Through the tumult caused by those around him, Darwin seems able to maintain his innate goodness.
In Guardian of Deceit by William H. Coles, sixteen-year-old orphan Darwin Hastings finds himself—and his enormous trust fund—transferred to the care of his older, brutish cousin Luther.
As a famous pro football player awash in money, Luther lives in a multiwinged East Hampton estate. Acting on his belief that nothing should come easily, Luther relegates Darwin to living in a barely-lit storage room and sets him to work as a servant, withholding the allowance that Darwin’s trust fund stipulates. What’s a brilliant self-starter orphan with his sights set on medical school to do?
From this setup, the book devolves into numerous minor plot threads. Although Darwin remains the central character, subplots revolving around other characters are introduced and abandoned before being sufficiently woven into the story. This is especially noticeable in the final third of the book, when a minor character who’s not been mentioned for over a hundred pages goes missing and Luther’s head of security leaps into the role of self-appointed detective, turning the bulk of the final third of the book into a police procedural with an anticlimactic resolution and and reducing Darwin’s story to a cameo wrap-up.
Settings lack focus. The action is supposed to take place amid Hamptons wealth with a strong dose of old money, but the over-the-top ostentation bears a stronger resemblance to Hollywood, while the WASP-wealth grace notes seem decades out of date. A sloppy timeline creates further confusion when, early in the book, Darwin states that thanks to private tutors he’s already graduated from high school—but then spends most of the book working toward high school graduation.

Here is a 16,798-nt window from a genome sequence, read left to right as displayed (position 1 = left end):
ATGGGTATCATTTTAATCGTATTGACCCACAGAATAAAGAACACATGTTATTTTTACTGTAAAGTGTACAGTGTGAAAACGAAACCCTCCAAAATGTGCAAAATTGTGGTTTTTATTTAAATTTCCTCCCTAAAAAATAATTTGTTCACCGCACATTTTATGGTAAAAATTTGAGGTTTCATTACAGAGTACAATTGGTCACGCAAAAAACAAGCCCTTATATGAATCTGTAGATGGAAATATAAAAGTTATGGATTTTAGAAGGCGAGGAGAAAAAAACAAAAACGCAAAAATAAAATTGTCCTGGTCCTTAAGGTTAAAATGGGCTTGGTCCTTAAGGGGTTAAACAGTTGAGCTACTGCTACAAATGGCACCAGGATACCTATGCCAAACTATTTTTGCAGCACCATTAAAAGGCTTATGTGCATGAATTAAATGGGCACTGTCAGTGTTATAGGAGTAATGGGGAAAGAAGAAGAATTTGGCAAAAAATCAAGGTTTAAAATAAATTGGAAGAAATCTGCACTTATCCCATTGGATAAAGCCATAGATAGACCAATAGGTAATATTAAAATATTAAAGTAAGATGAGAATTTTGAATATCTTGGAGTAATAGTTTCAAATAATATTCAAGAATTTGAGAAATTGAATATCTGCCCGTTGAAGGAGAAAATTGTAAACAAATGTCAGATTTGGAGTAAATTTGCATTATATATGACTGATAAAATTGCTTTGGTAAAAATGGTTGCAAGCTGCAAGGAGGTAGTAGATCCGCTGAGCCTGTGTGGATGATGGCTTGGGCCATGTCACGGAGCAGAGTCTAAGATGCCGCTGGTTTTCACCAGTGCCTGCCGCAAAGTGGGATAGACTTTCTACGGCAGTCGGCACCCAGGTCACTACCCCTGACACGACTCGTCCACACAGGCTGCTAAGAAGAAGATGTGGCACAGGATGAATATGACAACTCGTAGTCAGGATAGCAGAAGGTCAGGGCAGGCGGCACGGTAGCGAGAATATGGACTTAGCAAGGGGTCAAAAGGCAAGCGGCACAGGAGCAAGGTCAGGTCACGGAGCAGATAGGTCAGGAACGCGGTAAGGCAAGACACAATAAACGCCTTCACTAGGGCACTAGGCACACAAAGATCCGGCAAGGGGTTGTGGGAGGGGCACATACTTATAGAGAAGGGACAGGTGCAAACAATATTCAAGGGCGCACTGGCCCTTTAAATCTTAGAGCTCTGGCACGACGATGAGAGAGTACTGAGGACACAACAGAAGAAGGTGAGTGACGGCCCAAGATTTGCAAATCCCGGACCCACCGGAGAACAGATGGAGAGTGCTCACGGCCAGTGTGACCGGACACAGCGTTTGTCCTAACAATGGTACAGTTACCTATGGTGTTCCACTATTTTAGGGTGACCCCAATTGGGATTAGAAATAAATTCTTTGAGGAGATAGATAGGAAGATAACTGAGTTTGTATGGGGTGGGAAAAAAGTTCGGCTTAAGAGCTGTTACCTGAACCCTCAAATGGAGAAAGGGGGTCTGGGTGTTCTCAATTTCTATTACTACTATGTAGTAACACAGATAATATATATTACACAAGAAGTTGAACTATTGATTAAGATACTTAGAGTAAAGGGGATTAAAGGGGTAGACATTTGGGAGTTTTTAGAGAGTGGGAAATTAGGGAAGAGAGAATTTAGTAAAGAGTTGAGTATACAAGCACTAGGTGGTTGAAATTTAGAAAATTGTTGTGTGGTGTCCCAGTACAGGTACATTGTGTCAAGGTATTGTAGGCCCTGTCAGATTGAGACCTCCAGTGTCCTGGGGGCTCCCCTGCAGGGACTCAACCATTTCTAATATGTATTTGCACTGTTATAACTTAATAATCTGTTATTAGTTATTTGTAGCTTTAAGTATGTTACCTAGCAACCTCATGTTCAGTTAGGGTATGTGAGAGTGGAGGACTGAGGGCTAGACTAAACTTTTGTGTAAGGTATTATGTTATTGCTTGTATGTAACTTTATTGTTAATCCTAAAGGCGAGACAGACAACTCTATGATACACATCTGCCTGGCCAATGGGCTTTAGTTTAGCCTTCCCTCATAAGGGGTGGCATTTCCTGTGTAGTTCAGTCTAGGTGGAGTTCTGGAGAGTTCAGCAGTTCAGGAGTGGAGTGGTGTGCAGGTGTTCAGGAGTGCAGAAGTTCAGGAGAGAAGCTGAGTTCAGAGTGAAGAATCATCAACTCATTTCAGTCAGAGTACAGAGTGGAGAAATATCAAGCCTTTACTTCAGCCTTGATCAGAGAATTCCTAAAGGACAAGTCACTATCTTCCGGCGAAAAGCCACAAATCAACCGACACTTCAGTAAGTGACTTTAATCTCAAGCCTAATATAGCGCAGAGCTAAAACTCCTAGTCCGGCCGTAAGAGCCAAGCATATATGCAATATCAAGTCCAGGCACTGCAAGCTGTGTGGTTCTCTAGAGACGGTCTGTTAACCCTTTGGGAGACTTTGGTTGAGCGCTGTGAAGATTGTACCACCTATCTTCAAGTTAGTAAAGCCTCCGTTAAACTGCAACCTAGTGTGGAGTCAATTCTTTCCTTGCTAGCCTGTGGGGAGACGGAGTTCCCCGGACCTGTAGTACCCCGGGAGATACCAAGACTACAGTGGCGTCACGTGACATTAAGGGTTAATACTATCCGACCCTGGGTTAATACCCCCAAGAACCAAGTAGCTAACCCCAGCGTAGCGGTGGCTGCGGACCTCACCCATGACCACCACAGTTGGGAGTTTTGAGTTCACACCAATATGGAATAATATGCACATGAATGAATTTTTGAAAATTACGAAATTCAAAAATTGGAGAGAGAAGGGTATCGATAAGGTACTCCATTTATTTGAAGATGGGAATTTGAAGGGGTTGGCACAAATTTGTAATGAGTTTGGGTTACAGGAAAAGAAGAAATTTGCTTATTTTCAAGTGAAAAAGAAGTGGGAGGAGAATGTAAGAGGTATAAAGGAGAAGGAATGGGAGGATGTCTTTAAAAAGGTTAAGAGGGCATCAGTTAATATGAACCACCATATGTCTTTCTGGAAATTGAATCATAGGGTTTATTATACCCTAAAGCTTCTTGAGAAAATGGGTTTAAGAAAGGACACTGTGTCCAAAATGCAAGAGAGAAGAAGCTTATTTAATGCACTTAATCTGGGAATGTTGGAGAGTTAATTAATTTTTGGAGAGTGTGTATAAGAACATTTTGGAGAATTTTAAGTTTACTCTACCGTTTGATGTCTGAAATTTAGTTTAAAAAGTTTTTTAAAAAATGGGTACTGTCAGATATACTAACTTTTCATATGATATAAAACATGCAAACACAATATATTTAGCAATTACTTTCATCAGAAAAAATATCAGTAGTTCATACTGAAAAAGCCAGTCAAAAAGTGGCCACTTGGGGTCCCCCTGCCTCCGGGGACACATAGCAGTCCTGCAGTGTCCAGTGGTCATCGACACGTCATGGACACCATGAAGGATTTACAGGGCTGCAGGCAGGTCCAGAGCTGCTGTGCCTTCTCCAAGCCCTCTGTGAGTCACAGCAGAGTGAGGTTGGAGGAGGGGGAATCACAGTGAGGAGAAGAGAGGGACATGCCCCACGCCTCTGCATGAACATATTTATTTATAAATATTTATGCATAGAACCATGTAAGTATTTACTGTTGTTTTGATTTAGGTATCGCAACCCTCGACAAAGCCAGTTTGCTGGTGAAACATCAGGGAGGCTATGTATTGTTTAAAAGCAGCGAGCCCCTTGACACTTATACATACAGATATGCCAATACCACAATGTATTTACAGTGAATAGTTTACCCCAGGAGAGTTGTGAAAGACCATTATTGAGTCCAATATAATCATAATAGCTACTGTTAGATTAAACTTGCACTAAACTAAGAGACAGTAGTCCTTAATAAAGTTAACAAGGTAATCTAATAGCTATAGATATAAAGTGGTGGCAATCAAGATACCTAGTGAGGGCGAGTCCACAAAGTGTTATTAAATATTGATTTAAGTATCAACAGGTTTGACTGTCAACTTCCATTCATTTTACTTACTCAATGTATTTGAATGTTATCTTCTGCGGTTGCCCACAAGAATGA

Darwin’s exaggerated brilliance and goodness are pitted against equally exaggerated venality in other characters. Luther is a thug whose lovemaking leaves bruises, blood, and emotional wreckage. Luther’s girlfriend, Sweeney Pale, is a sweet but needy pop singer who is willing to absorb physical and emotional abuse for the payoff of marrying Luther.
Other women characters seem borrowed from a bygone era. Helen, the daughter of Darwin’s mentor, is a student at New Hampshire’s academically rigorous Exeter, but her activities revolve around maintaining a good tan and a tennis-toned body. The description of Helen’s flirty younger sister, Coral, as “a femme fatale in a barnyard of creatures in heat” is sure to rile even lukewarm feminists. Melanie Pearlstein, Darwin’s older tutor and first love interest, seduces and abandons him in order to marry a good Jewish boy.
Through it all, Darwin seems able to maintain his innate goodness, acting as the book’s moral compass. Yet there are moments when that goodness crosses the line into dubious passivity. When Luther sends him to clean up the women he’s left torn and traumatized, Darwin remains detached. When his mentor commits malpractice and destroys records to avoid a lawsuit, Darwin remains silent to keep the doctor’s favor, even though he no longer needs it. At other times, the fact that Darwin is so easily manipulated throws his judgement and fitness to be a doctor into question.
Illustrations by Betty Harper and Peter Healy are fine in themselves, but the wide mix of styles adds to the unfocused feeling of the story.
At the end of Guardian of Deceit, Darwin seems to have found a toehold to the happiness and fulfillment he wants, but the long slog has made it clear that nothing is certain.
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